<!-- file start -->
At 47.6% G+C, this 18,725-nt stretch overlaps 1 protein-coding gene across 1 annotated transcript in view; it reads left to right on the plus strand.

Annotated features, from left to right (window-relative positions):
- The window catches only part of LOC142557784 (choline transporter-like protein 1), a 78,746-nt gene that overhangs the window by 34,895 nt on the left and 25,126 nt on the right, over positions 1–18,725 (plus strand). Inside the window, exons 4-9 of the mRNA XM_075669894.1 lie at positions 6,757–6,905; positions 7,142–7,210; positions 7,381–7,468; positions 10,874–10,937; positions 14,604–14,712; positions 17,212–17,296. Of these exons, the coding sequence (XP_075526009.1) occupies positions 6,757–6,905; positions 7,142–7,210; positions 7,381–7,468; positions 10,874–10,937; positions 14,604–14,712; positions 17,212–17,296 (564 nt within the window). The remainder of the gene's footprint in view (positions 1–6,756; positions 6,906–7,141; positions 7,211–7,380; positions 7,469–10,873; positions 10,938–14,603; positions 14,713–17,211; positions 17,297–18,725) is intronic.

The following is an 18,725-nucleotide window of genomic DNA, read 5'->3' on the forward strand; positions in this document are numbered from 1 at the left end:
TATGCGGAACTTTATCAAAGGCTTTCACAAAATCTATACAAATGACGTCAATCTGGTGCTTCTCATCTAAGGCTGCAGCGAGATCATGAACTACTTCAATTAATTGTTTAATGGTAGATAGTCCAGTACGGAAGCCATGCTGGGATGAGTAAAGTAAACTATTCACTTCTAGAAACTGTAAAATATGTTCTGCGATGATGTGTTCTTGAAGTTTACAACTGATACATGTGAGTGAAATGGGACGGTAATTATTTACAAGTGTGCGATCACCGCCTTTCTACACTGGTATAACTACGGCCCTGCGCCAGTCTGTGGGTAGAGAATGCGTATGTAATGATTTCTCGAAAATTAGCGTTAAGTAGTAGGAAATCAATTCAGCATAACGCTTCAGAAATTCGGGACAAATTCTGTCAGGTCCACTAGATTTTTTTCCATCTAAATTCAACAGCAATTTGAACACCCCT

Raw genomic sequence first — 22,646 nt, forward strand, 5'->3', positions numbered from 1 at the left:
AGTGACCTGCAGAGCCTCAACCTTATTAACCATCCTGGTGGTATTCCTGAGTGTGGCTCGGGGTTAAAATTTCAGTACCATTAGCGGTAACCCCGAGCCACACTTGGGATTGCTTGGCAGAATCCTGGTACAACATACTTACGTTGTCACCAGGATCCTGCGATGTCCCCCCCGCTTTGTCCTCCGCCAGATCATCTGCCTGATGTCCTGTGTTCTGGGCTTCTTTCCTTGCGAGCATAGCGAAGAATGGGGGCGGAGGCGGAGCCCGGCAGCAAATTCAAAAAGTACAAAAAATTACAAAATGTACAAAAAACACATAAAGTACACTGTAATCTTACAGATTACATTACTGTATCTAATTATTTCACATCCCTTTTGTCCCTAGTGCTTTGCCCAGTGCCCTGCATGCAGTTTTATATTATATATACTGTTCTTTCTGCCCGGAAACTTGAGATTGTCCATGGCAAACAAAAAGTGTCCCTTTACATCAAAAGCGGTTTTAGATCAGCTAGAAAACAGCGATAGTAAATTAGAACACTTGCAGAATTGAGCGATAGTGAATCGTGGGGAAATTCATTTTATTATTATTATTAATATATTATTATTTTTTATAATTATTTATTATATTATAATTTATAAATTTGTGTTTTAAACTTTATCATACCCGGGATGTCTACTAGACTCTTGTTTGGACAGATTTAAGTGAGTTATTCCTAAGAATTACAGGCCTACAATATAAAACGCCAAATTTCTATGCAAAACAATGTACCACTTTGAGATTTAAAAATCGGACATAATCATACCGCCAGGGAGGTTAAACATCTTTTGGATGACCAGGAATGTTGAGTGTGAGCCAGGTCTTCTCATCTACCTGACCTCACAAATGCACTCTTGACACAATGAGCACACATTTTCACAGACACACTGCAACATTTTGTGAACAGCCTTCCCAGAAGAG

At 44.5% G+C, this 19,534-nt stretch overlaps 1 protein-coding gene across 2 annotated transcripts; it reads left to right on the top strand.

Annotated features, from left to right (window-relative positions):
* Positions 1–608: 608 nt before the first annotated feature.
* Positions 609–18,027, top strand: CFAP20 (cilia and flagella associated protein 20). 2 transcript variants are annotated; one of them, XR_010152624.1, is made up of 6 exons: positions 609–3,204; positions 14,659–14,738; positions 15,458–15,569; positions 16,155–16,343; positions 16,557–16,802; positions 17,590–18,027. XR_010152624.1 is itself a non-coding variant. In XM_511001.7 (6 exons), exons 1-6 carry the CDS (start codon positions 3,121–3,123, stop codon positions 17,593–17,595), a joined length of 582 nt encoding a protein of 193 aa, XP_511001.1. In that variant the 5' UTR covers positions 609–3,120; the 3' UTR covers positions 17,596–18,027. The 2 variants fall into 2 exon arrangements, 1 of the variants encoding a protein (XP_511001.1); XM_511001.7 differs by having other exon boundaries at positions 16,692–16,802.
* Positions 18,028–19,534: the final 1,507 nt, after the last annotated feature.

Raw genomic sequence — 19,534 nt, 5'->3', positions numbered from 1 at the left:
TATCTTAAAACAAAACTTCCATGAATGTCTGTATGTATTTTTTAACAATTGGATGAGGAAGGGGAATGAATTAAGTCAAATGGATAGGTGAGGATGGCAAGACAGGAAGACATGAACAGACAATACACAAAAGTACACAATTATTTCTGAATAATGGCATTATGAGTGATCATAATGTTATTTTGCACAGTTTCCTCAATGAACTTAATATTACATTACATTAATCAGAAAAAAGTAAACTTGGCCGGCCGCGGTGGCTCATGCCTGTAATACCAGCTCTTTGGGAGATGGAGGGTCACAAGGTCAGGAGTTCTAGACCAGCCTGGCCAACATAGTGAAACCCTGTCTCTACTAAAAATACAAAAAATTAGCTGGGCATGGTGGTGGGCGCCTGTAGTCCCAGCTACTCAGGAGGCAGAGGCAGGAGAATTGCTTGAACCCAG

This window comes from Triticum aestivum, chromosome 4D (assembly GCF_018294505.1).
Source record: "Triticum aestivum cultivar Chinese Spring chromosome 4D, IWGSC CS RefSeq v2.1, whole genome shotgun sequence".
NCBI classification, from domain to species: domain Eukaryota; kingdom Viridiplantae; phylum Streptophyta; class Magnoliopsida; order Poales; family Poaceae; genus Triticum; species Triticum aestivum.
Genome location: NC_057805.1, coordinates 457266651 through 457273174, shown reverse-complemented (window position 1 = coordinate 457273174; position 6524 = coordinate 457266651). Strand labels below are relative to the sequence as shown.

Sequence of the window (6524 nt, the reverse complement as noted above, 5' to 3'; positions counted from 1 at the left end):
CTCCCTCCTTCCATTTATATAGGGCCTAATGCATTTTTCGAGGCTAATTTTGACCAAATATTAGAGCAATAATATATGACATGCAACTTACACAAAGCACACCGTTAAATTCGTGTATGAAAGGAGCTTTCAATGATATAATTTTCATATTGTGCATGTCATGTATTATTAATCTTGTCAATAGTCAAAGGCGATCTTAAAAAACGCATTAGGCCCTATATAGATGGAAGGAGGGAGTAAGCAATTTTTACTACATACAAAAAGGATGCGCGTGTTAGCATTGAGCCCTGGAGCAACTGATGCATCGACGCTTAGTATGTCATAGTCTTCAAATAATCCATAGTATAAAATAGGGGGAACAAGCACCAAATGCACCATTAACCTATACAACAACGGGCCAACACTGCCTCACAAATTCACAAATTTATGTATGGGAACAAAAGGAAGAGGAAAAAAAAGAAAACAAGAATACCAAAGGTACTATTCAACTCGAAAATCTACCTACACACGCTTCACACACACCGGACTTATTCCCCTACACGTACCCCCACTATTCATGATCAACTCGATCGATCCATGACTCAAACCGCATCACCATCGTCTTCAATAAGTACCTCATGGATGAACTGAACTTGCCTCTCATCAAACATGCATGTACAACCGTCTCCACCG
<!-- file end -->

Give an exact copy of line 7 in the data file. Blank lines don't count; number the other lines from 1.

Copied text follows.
AGTGACCTGCAGAGCCTCAACCTTATTAACCATCCTGGTGGTATTCCTGAGTGTGGCTCGGGGTTAAAATTTCAGTACCATTAGCGGTAACCCCGAGCCACACTTGGGATTGCTTGGCAGAATCCTGGTACAACATACTTACGTTGTCACCAGGATCCTGCGATGTCCCCCCCGCTTTGTCCTCCGCCAGATCATCTGCCTGATGTCCTGTGTTCTGGGCTTCTTTCCTTGCGAGCATAGCGAAGAATGGGGGCGGAGGCGGAGCCCGGCAGCAAATTCAAAAAGTACAAAAAATTACAAAATGTACAAAAAACACATAAAGTACACTGTAATCTTACAGATTACATTACTGTATCTAATTATTTCACATCCCTTTTGTCCCTAGTGCTTTGCCCAGTGCCCTGCATGCAGTTTTATATTATATATACTGTTCTTTCTGCCCGGAAACTTGAGATTGTCCATGGCAAACAAAAAGTGTCCCTTTACATCAAAAGCGGTTTTAGATCAGCTAGAAAACAGCGATAGTAAATTAGAACACTTGCAGAATTGAGCGATAGTGAATCGTGGGGAAATTCATTTTATTATTATTATTAATATATTATTATTTTTTATAATTATTTATTATATTATAATTTATAAATTTGTGTTTTAAACTTTATCATACCCGGGATGTCTACTAGACTCTTGTTTGGACAGATTTAAGTGAGTTATTCCTAAGAATTACAGGCCTACAATATAAAACGCCAAATTTCTATGCAAAACAATGTACCACTTTGAGATTTAAAAATCGGACATAATCATACCGCCAGGGAGGTTAAACATCTTTTGGATGACCAGGAATGTTGAGTGTGAGCCAGGTCTTCTCATCTACCTGACCTCACAAATGCACTCTTGACACAATGAGCACACATTTTCACAGACACACTGCAACATTTTGTGAACAGCCTTCCCAGAAGAG